I took the occasion of a forum discussion to delve in some ideas I was brooding for some time. It’s again the ideal link between all the books I’ve read lately, with “Infinite Jest” as the central pillar.
The discussion about characters is the excuse to examine literature and its position in the grand scheme of things.
the soldiers are just random mouthpieces for the author, who’ll switch attitude (I cannot speak of personalities: they don’t actually have personalities) with every scene. It’s not really hard to be more powerful than that :)
Take Gardens of the Moon. On my first read I could hardly match a Bridgeburner name with the corresponding character, if I did the description of the personality of that character would still be rather limited.
I’m following Tor re-read of the same book now. With the struggle to memorize names and context out of the way I’m discovering a whole new layer in characterization that was almost entirely missing on my first read. Dialogue that was before just between anonymous masks is now consistent with the character and unexpectedly rich in nuances. I feel like I’m reading a wholly different book. Not just consistent but filled to the brim with cross-references that required the insight I didn’t have before. Things to glide over or just producing a big question mark to then move on with the reading. The last two pages I’ve read about Rallick Nom gave an introspection and depth to the character that I didn’t remember was there, written really well. The tension of Kalam and Quick Ben when they are found by Sorry, and the realization that what they thought was correct, and that it meant they would be dead. Or when they leave for their mission, knowingly reciting a number of delusions as to exorcise them. Then the scene with Whiskeyjack waiting for them with the rest of the squad, a scene where every line adds something to the characterization and true friendship of the whole squad, the dialogue between them, and then the arrival of Quick Ben who cringes in front of WJ, and WJ losing his patience. An undeniable feel that these characters have been together for a really long time, and not just since the beginning of the written page. Characters that come out of the page, with natural dialogue between them and drawn from they are, and not directed to the reader.
That scene is as great as any Black Company scene written by Glen Cook, and it’s from a book that is far from the best Erikson delivered when it comes to characterization.
The confusion and inconsistency isn’t of the characters, it is of the reader. The books pretend a reader to memorize and familiarize way more than it is possible, way more than what it is reasonable to ask, and that’s why re-reads are so revelatory in this series about both characters and plot. The confusion of the reader is undeniable because the series represents the far opposite of “accessibility”. It’s actually a big flaw the series has. It is inimical, too dense and unwieldy. But the characterization is there in that ink and it is consistent. It requires more patience than usual because you only get quick glimpses at a great number of characters, and they only become “real” characters with an adequate amount of pages and time, time that is definitely not easily available among readers who are already having an hard time getting through a so dense book and digesting Erikson parsimonious writing style.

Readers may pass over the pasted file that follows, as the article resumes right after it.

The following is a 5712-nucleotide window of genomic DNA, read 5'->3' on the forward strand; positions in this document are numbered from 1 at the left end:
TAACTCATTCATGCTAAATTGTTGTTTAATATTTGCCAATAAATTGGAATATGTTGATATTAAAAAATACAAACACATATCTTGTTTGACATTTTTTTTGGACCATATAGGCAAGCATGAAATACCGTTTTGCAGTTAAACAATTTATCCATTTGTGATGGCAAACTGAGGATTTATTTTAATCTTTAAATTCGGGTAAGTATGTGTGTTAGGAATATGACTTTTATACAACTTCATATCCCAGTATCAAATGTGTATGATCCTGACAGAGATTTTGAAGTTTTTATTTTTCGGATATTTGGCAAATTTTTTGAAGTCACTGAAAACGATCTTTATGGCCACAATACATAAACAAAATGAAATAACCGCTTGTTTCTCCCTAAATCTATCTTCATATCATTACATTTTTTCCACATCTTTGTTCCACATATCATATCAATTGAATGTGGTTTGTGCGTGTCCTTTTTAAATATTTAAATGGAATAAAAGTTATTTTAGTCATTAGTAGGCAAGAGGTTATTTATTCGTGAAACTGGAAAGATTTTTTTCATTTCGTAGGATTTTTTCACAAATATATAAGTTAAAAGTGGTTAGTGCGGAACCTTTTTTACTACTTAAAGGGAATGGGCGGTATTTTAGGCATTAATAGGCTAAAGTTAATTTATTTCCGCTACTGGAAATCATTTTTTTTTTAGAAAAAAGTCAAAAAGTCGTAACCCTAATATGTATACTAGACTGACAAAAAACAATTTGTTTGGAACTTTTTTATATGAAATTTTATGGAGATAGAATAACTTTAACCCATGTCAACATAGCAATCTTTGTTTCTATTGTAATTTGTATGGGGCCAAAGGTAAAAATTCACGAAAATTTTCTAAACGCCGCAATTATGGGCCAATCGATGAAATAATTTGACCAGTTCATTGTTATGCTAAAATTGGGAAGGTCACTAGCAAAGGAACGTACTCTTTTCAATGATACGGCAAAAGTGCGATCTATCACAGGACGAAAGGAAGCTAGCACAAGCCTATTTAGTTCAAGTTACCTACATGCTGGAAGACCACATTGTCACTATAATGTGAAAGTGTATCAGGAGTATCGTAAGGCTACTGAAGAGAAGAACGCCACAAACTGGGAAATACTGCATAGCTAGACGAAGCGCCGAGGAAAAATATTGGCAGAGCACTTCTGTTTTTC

Erikson’s characterization can be compared to an impressionist painter who only delicately dabs and sketches. It will take time to familiarize and recognize a character for what it actually is, and to appreciate the panting that at a first glance appeared as just a confusion of random colors. The forms are in the painting, but it takes time to make the eye used to them and recognize them for their value.
This opposed to a traditional type of characterization (neither better nor worse, just different) where you stay in the mind of a character for the long haul. Full-on introspection that begins giving you the context of where and how that person is living, what he feels, what he loves, his fears, his desires. A thoroughly rationalized character. That makes a reader familiarize and understand it. Identify himself and so “caring” for the personal story and feel emotional attachment and empathy.